Large inland plain between the foothill ranges of South Canterbury and the Southern Alps and Ben Ōhau Range. It bears the name of James Mackenzie, who in 1855 was captured with sheep stolen from the Rhodes brothers’ Levels run, on the western side of Mackenzie Pass. There is a monument close to the point where Mackenzie was apprehended. One of three roads leading into the Mackenzie Country from the east crosses Mackenzie Pass.
The Mackenzie Country consists mostly of extensive sheep runs, but is also the site of the Upper Waitaki power scheme, built between 1969 and 1984. The district plays an important part in the South Island’s tourist industry, offering fishing, hunting, skiing, hiking and other recreation.
In June 2012 the Mackenzie Basin and Aoraki/Mount Cook National Park became an international dark sky reserve, with the aim of promoting star-gazing and protecting astronomical research at the Mt John Observatory. At 4,367 square kilometres, Aoraki Mackenzie International Dark Sky Reserve is the largest such reserve in the world and the first in the southern hemisphere.
Lake Ōhau, south-west of Lake Pūkaki and Twizel, is the smallest of South Canterbury’s three inland lakes. Along the short Ōhau River are three power stations of the Upper Waitaki scheme and the dam which impounds Lake Ruataniwha. The Dobson and Hopkins rivers flow into the head of Lake Ōhau.
Lake Pūkaki is the country’s most important hydro storage lake. The lake level was raised after a low dam and control structure were built at its outlet in the 1950s. When a new dam was built in the 1970s, the lake was raised further, to 37 metres above its original level. The initial raising of the lake submerged the renowned ‘£5 note island’ (once featured on the old £5 note, in a view towards Aoraki/Mt Cook), but the vista across the lake remains one of the best-known in New Zealand.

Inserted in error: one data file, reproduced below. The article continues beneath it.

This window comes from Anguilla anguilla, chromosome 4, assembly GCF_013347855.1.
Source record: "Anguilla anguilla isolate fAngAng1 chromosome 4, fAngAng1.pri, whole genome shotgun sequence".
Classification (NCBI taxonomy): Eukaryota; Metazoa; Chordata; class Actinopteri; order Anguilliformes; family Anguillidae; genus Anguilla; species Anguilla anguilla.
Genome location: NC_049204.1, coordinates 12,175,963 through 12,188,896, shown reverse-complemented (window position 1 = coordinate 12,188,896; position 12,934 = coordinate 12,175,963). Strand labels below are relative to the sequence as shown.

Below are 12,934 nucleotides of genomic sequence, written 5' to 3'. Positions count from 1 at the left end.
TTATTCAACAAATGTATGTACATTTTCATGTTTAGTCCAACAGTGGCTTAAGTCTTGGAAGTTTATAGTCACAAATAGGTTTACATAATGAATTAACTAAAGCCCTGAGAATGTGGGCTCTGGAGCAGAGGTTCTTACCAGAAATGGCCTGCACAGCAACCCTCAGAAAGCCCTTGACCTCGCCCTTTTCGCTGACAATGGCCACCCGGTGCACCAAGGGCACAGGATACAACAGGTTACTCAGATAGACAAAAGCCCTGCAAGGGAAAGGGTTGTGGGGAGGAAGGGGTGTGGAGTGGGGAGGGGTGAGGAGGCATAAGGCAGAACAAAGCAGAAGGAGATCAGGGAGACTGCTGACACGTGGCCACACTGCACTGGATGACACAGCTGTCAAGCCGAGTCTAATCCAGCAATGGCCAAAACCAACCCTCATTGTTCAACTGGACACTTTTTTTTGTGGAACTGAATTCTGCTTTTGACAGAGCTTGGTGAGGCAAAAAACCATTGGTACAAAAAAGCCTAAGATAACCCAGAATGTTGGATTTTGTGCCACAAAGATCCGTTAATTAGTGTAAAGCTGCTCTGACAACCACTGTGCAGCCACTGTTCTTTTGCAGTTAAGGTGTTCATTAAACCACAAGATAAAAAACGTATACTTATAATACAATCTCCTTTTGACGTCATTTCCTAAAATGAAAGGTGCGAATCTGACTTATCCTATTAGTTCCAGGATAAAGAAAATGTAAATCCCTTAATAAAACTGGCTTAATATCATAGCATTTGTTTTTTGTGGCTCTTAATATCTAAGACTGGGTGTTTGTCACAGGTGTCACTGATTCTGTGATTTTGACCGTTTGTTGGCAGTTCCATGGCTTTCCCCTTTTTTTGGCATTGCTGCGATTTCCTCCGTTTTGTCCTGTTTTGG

Lake Tekapo, the highest of the Mackenzie Country lakes (its maximum height is 712 metres above sea level), was first tapped for hydroelectric power in a project completed in 1951. The outflow is now diverted into a canal which flows to the Tekapo B power station on Lake Pūkaki.
Lake Tekapo has an intense, milky, turquoise hue. This is due to a fine rock flour, ground by glacial movement and suspended in the waters. Fed by several glaciers, the inviting waters are generally too cold for swimming, except in the shallows or on the hottest days.
At Lake Tekapo’s outlet is a hotel and settlement, mainly of holiday homes. The population grew from just below 200 in 1991 to just over 350 in 2013. It is now an important centre for recreational tourism. The Church of the Good Shepherd, in a picturesque setting overlooking the lake, is one of New Zealand’s best-known buildings.
An observatory sits on the summit of Mt John, near Lake Tekapo. It was opened in 1963 as a cooperative venture between the universities of Pennsylvania and Canterbury. Advanced astronomical research is carried out there by four New Zealand universities and Nagoya University in Japan.
South Canterbury’s youngest town, Twizel is now the region’s sixth largest. It is 161 km north-west of Timaru and had a 2013 population of 1,137.
Once the Upper Waitaki power scheme was finished, Twizel was to be dismantled. But in 1984, town advocates persuaded the government to keep the facilities and sell the houses as holiday homes. The area is enjoying a revival, with a co-educational school for primary and secondary students, and attractions such as water sports on the artificial Lake Ruataniwha, glacier tours and skiing.
It began as a hydro construction town when the government laid out 1,200 sections and 23 km of road, on 260 hectares of former Ruataniwha Station land. Schools and shopping and community centres were built. From a population of nil in 1969, Twizel had between 5,000 and 6,000 inhabitants by 1975. The town was modelled on Mangakino in the North Island and Ōtemātātā in North Otago.
Two Thumb Range
Major range to the east of Lake Tekapo and the Godley River. It is named for the peaks that look like a pair of upturned thumbs, the higher being 2,546 metres above sea level.